North Dakota will calculate how much ineffective teaching occurs in schools, rather than how many ineffective teachers work at a school.
Vermont will name every teacher who has a teacher certification as effective.
In North Dakota and Vermont, the majority of schools are so tiny that merely identifying schools with ineffective teachers would place names and faces on teachers who need help, which amounts to public shaming, department officials in those states say.
“We don’t have the ability to look at the individual context and determine whether teachers are doing the best of their ability based on what’s going on in that classroom,” said Patrick Halladay, Vermont’s ESSA project manager.
And during the reporting process of this story, after questions from Education Week and NCTQ, Michigan officials realized they erroneously left that part out of their submitted plan. They revised and resubmitted the plan to the department.
Clash of Views
Teacher union officials in some states say ESSA contradicts itself by both banning federal meddling in teacher evaluations and asking states to define what an ineffective teacher is—essentially forcing the state to determine who does and doesn’t belong in the classroom.
“When I think back to a good teacher, the thing that might have made the biggest difference, I look back and say, ‘Can you really have measured that?’ ” said Ray Rossomando, the research and policy development specialist at the Connecticut Education Association. “Therein lies the difficulty. What’s beneficial is a reliance on observations and what’s grown to be rich conversations between supervisors and teachers.”
Civil rights activists, however, say the data collection piece is what will make ESSA effective in closing the nation’s stubborn achievement gap.
They say that by knowing and tracking where ineffective teachers are clustered, state agencies and local districts can more specifically tailor federal resources to schools most in need, and the public can more closely hold their school board members accountable.
“You can’t plausibly say you’re going to close gaps without addressing fundamental, longstanding allocation of resources and, principal among those things is great teaching,” said Liz King, the senior policy analyst and director of education policy of the Leadership Conference on Civil and Human Rights.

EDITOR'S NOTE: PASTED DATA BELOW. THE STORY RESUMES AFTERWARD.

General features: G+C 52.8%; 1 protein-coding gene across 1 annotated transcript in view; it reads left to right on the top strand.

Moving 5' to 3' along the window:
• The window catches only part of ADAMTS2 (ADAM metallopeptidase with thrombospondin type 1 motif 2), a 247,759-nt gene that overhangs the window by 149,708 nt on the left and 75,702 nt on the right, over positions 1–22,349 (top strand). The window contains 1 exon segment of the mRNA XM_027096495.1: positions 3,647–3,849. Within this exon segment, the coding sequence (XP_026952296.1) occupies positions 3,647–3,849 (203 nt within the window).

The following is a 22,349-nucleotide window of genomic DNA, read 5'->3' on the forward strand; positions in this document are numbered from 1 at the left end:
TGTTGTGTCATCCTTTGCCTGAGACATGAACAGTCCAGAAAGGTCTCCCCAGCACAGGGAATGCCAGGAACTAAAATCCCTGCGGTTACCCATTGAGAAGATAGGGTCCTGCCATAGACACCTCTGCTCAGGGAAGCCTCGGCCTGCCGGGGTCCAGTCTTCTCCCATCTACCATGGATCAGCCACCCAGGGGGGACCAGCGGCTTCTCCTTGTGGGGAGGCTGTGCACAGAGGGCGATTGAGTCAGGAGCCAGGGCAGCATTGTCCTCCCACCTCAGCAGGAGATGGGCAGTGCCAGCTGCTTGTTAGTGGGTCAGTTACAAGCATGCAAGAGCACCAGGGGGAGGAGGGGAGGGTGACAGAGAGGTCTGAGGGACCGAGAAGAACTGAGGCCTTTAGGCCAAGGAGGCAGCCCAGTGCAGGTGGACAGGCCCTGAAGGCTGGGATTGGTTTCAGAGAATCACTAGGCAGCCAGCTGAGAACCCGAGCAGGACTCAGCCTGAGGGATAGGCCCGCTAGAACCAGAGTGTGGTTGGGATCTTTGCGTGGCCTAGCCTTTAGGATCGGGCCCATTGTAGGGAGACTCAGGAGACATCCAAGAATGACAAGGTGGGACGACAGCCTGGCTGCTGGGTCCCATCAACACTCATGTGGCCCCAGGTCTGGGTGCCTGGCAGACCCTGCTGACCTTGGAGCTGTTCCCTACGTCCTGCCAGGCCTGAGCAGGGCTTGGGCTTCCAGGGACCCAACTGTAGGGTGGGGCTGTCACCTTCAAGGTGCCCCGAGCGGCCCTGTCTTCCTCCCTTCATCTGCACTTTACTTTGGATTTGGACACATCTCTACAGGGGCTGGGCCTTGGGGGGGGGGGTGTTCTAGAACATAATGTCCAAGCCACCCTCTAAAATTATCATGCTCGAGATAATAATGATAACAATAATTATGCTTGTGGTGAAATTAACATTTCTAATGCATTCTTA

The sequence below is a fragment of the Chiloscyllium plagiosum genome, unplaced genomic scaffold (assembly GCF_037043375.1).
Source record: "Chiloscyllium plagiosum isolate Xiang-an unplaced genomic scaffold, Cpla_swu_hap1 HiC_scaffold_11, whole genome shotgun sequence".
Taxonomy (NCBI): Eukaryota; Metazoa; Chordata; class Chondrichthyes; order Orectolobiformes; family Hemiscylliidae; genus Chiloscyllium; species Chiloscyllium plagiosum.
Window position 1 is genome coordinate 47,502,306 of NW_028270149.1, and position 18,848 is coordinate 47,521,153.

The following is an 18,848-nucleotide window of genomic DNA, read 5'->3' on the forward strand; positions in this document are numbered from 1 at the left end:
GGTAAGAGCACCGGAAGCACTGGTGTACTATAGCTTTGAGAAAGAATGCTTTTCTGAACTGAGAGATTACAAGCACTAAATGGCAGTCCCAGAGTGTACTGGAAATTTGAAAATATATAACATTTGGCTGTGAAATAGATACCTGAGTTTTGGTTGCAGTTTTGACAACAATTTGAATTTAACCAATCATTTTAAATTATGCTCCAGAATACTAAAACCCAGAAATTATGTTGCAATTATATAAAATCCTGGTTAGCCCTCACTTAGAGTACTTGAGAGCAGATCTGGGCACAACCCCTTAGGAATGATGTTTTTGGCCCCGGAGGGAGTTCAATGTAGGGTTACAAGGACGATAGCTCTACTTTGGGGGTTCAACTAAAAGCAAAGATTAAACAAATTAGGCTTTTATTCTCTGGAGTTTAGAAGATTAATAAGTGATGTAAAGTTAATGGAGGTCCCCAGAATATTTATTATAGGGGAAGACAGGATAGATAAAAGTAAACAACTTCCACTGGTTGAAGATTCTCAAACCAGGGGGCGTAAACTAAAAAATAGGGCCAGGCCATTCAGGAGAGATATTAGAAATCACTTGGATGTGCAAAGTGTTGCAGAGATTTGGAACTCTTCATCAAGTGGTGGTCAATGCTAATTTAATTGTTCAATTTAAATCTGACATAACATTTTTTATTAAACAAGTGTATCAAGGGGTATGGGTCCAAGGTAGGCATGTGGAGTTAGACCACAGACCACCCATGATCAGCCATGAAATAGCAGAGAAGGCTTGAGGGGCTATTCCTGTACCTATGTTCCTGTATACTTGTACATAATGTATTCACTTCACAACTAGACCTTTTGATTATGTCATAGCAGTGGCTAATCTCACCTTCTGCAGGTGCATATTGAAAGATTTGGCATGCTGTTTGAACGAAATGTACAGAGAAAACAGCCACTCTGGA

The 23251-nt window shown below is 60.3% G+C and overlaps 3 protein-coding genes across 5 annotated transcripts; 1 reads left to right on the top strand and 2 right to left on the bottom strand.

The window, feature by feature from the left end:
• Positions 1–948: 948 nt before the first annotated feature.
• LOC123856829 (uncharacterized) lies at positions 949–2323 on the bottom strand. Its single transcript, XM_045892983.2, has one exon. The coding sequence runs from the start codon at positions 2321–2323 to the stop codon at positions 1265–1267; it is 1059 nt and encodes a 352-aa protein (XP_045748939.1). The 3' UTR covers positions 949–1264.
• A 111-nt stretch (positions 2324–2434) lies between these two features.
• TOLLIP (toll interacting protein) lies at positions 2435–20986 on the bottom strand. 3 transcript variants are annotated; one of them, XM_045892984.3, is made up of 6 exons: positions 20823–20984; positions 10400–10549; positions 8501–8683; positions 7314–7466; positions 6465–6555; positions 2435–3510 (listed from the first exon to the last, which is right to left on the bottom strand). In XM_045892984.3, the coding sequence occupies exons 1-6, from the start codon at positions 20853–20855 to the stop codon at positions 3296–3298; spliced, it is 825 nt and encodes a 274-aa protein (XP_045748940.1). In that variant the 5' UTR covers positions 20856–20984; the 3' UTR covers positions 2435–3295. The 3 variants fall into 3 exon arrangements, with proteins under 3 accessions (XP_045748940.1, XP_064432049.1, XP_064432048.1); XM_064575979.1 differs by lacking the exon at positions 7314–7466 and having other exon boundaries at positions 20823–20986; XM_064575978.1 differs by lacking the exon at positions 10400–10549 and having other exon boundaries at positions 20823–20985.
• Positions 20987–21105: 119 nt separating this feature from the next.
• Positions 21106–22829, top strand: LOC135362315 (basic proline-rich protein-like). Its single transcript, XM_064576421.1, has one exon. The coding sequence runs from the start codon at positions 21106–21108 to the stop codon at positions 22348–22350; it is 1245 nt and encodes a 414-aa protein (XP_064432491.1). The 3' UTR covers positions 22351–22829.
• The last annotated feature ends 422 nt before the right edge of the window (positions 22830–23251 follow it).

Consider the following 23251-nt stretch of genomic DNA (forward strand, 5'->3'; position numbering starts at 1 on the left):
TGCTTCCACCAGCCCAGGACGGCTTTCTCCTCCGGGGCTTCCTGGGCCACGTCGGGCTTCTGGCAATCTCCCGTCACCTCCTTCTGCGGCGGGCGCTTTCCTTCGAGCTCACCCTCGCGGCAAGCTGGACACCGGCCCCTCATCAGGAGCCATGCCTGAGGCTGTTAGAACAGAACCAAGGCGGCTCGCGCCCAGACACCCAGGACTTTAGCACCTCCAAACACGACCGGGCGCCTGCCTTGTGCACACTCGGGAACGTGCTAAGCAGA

Role of Data
In 2015, most states with waivers from the NCLB law held high-profile, sometimes-raucous meetings with teachers’ unions over how to comply with the federal requirement to include standardized test scores in teacher evaluations.
States also in recent years have begun collecting statewide data on things such as teacher experience, how long teachers stay at schools and where they attended college. These are clues states can use to help come up with a single definition for an “ineffective teacher,” said Brennan McMahon Parton, the associate director of state policy and advocacy for the Data Quality Campaign, an organization that works with state policymakers to improve data collection and use.
“No state is starting from scratch, and that’s why we were so disappointed to see that some didn’t even include the minimal amount of information in their plans,” Ross said.
In several submitted plans, state officials, in sometimes very plain language, say that what makes for an ineffective teacher is still an unsettled debate. (By contrast, there’s wide consensus in policy circles on what qualifies as an out-of-field and inexperienced teacher.)
Among those that have yet to submit a definition, the reasons vary.
The District of Columbia, for example, says in its submitted plan that the state doesn’t want to intrude on the autonomy of its many charter school operators. More than 40 percent of the city’s students attend more than 118 charter schools. District officials didn’t respond to several requests for an interview.
Oregon will hold a series of statewide meetings this summer to figure out how to define an ineffective teacher in a state where the evaluation models vary widely among the 213 districts, and where the state legislature has voted to remove the use of test scores in teacher evaluations.
“I think, somewhere along the lines, we kind of messed it all up,” said Timothy Boyd, the state department’s director of the office of teaching, learning, and assessment. “We’ve created a bit of high-stakes scenario where [teachers] have to pass the evaluation rather than being reflective on what they need to work on and how do we give them the right tools to get better.”
A version of this article appeared in the May 30, 2017 edition of Education Week as States Struggle to Define ‘Ineffective Teachers’